We are the country that immediately conducted thousands of swabs (without any cost to individuals) to anyone who had the suspected symptoms of COVID-19. We became, day by day, a country “under observation” by the entire world.
The very first measures that regional and other authorities instituted in Lombardy were adopted in order to restrict and control “social contacts” in cities where thousands of commuters, tourists and others travel and live.
February 24th: “Smart working”
The first recommendations for “smart working” within companies were activated by risk management and IT/HR task forces starting from February 24th.
On the same date, a legislative decree required all kinds of schools and universities in the Orange Zone to close. This was closely followed by the closure of shops, museums, restaurants and amusement and sports activities.
Since then, day by day, all EAs and their office teams have been invited, little by little, to work safely from home. I would say that only one percent to 15% of EAs/Admins are still commuting and physically working in their offices. People involved in production/logistics and services are also working.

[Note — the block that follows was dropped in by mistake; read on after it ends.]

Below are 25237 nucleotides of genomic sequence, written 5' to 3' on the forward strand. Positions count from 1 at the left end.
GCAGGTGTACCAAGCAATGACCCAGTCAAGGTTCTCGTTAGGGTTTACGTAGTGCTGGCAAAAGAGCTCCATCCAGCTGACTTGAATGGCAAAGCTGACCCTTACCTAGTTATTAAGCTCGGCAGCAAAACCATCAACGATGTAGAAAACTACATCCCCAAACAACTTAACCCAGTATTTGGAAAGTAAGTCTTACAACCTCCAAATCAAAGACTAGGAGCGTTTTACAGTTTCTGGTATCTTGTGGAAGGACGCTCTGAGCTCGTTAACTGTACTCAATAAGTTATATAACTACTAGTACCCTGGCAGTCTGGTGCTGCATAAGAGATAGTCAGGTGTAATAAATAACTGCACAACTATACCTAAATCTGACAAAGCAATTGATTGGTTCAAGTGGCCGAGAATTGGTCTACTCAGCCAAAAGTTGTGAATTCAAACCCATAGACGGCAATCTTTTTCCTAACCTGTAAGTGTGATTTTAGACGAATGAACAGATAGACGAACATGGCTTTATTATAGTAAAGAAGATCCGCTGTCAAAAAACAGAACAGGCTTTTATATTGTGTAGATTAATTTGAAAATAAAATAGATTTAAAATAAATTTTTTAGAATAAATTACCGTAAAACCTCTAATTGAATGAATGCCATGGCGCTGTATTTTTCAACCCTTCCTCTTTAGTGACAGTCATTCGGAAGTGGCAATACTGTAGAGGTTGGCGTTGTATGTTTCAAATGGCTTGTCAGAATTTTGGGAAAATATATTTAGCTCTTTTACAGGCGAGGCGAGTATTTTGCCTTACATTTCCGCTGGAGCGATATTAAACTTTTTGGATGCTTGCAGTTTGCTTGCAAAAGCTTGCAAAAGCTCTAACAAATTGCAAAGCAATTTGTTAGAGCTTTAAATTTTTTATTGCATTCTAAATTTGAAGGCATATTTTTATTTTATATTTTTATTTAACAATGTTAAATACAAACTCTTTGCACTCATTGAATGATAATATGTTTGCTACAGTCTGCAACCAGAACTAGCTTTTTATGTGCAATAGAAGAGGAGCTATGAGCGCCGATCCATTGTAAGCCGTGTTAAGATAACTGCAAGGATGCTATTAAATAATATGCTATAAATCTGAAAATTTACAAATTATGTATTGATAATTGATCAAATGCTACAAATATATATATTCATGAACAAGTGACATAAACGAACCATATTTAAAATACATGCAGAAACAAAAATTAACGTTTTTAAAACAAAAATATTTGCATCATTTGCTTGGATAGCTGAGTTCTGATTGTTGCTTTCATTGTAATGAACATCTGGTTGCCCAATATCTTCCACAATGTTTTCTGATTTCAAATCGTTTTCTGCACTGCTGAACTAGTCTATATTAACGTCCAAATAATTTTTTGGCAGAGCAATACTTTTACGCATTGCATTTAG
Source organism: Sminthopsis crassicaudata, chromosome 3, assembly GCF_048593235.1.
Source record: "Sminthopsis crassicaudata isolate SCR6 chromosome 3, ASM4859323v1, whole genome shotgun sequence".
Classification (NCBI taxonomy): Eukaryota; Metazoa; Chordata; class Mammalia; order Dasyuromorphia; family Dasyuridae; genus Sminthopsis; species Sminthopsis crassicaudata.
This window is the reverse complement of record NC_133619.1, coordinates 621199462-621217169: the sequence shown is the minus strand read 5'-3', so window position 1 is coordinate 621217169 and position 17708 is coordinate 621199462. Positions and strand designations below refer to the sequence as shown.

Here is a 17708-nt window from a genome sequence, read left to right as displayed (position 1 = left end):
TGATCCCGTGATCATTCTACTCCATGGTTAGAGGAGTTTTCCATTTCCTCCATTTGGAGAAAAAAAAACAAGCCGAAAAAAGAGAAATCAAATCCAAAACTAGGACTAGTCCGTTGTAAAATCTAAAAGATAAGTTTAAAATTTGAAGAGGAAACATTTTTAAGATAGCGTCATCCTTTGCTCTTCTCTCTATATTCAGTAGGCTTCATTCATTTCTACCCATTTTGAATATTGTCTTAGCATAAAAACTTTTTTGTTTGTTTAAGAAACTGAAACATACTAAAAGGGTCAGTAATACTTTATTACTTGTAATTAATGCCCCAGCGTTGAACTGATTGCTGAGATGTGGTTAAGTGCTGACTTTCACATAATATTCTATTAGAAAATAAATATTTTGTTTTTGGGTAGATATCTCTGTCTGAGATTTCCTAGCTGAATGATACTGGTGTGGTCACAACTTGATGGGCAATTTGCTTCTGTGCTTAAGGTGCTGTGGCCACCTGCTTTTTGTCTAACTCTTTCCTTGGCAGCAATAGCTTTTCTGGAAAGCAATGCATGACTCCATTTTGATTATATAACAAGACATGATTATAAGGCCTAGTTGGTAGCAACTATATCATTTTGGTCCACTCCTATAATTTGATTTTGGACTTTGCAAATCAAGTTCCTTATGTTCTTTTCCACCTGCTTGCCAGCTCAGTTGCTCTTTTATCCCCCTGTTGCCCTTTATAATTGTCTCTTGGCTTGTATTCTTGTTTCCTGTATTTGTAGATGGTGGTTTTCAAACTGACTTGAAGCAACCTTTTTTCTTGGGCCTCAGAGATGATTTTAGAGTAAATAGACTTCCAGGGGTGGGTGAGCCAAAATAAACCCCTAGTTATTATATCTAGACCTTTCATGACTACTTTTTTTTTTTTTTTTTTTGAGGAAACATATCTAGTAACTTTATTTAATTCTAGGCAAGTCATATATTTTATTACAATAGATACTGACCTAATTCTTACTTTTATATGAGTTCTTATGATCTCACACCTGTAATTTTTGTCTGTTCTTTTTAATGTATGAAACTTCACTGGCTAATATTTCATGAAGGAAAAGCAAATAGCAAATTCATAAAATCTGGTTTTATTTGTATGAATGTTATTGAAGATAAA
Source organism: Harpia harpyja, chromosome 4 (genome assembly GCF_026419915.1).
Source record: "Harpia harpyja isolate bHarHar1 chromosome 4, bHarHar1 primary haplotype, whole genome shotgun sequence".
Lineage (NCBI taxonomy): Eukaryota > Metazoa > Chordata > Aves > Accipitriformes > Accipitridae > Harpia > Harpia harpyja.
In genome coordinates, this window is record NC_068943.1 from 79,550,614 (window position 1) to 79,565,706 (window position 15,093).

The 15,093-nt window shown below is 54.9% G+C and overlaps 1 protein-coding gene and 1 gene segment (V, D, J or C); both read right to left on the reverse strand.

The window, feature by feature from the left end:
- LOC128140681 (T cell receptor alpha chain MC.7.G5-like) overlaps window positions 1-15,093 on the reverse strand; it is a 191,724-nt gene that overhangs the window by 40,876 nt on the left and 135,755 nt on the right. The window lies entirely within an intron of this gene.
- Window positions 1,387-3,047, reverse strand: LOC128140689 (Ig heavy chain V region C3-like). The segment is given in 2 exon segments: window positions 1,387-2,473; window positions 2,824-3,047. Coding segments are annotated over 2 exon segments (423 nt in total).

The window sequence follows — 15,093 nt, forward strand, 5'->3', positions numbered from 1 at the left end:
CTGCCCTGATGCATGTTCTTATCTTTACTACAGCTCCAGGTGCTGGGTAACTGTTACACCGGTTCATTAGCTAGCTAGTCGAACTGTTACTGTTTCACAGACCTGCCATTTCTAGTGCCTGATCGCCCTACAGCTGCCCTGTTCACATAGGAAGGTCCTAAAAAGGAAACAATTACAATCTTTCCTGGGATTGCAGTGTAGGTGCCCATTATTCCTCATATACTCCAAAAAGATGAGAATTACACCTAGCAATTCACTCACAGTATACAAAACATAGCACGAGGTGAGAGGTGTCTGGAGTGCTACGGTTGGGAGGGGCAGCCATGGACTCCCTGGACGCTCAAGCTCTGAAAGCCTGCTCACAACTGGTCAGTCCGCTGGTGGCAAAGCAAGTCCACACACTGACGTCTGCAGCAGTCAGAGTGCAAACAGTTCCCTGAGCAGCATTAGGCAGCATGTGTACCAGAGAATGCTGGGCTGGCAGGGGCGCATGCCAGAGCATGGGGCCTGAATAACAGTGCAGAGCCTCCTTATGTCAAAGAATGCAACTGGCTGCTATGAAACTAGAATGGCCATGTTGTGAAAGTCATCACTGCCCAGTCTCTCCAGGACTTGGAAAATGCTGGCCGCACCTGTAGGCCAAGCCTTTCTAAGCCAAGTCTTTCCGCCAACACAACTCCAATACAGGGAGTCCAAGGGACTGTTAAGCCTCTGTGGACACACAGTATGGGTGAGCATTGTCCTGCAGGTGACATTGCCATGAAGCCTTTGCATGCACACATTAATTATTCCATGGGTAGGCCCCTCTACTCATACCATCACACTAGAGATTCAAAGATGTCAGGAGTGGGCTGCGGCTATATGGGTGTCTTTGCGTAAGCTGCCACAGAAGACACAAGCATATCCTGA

March 9th: PM orders people to stay home, seek permission for essential travel
On March 9th, our Prime Minister issued a decree imposing the most severe restrictions we have ever faced. The whole country is a “Red” or “protected” area, and we are obliged to STAY HOME.
People can move about for only three purposes: for health reasons, for work, or for food/health supplies.
Any other activity is forbidden. That includes travelling to other cities; you can do so only if you need to get back to your domicile.
So, my first clear message to any of you is this: Please do not think that your activity will not be touched. It is just a matter of time.
The good news
Many readers will have seen videos this weekend of Italian neighbours singing folk songs together from their balconies, or of a musician delighting his entire neighbourhood with his uplifting music. Vania also reflected on the Italian spirit: “But the good news is that Italians are very resilient, adaptive and creative!”
More to follow
… as I share more of my interviews with Vania and other leaders